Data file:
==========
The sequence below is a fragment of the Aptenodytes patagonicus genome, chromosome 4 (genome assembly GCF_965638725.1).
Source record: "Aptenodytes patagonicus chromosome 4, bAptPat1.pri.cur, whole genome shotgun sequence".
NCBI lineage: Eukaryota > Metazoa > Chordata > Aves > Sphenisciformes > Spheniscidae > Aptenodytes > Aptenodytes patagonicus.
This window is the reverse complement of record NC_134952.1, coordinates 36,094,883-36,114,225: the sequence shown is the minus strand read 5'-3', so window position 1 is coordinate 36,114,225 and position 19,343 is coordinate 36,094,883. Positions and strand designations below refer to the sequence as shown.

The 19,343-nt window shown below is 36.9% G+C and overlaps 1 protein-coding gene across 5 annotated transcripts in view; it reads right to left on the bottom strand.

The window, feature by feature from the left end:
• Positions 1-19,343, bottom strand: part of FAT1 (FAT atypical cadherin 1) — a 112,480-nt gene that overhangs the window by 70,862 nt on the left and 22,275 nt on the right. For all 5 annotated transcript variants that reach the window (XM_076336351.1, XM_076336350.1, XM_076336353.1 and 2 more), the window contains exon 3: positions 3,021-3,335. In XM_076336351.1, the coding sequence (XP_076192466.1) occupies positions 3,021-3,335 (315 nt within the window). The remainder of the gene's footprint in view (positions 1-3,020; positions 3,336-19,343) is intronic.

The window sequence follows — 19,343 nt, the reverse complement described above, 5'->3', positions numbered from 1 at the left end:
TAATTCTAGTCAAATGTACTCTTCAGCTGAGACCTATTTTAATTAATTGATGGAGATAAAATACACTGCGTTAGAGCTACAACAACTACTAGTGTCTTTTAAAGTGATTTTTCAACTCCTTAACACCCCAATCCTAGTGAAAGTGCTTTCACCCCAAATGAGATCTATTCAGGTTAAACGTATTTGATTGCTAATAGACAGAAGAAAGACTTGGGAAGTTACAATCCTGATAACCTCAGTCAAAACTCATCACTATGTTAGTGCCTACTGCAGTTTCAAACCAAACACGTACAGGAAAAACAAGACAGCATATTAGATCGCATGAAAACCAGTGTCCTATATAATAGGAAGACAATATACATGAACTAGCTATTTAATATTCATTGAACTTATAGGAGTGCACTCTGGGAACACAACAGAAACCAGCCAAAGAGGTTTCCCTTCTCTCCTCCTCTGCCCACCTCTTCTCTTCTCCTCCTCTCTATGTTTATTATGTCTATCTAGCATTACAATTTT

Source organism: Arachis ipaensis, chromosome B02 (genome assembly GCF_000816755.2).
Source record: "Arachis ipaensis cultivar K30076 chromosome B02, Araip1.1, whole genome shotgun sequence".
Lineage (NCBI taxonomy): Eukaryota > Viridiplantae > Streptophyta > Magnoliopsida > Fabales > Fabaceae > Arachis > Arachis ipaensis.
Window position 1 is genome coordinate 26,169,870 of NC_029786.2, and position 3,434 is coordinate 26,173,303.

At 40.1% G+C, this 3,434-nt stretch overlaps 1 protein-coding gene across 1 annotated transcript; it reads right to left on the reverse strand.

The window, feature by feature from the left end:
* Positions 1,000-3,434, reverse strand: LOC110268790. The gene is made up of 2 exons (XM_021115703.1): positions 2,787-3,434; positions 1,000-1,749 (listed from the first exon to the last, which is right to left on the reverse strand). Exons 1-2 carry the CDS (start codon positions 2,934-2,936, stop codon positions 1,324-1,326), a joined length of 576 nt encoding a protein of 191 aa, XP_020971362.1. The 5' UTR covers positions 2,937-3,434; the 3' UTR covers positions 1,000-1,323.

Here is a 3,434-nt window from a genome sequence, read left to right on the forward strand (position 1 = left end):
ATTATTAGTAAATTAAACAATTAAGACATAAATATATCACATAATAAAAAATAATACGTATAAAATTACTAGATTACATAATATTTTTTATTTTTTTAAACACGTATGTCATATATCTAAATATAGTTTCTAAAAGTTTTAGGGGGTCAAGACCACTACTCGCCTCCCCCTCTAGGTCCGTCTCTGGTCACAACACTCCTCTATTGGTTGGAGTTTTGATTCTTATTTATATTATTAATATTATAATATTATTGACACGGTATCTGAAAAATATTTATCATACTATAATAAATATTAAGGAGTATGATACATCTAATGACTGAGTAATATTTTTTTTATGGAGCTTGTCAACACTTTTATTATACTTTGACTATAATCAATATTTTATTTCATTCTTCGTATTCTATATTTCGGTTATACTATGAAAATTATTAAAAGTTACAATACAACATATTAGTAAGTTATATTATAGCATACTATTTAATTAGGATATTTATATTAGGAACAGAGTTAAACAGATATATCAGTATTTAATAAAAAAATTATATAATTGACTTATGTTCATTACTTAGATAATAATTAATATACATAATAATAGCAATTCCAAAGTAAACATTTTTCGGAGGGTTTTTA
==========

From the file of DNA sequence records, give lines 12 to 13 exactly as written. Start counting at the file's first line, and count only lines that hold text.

Lineage (NCBI taxonomy): Eukaryota > Viridiplantae > Streptophyta > Magnoliopsida > Fabales > Fabaceae > Arachis > Arachis ipaensis.
Window position 1 is genome coordinate 26,169,870 of NC_029786.2, and position 3,434 is coordinate 26,173,303.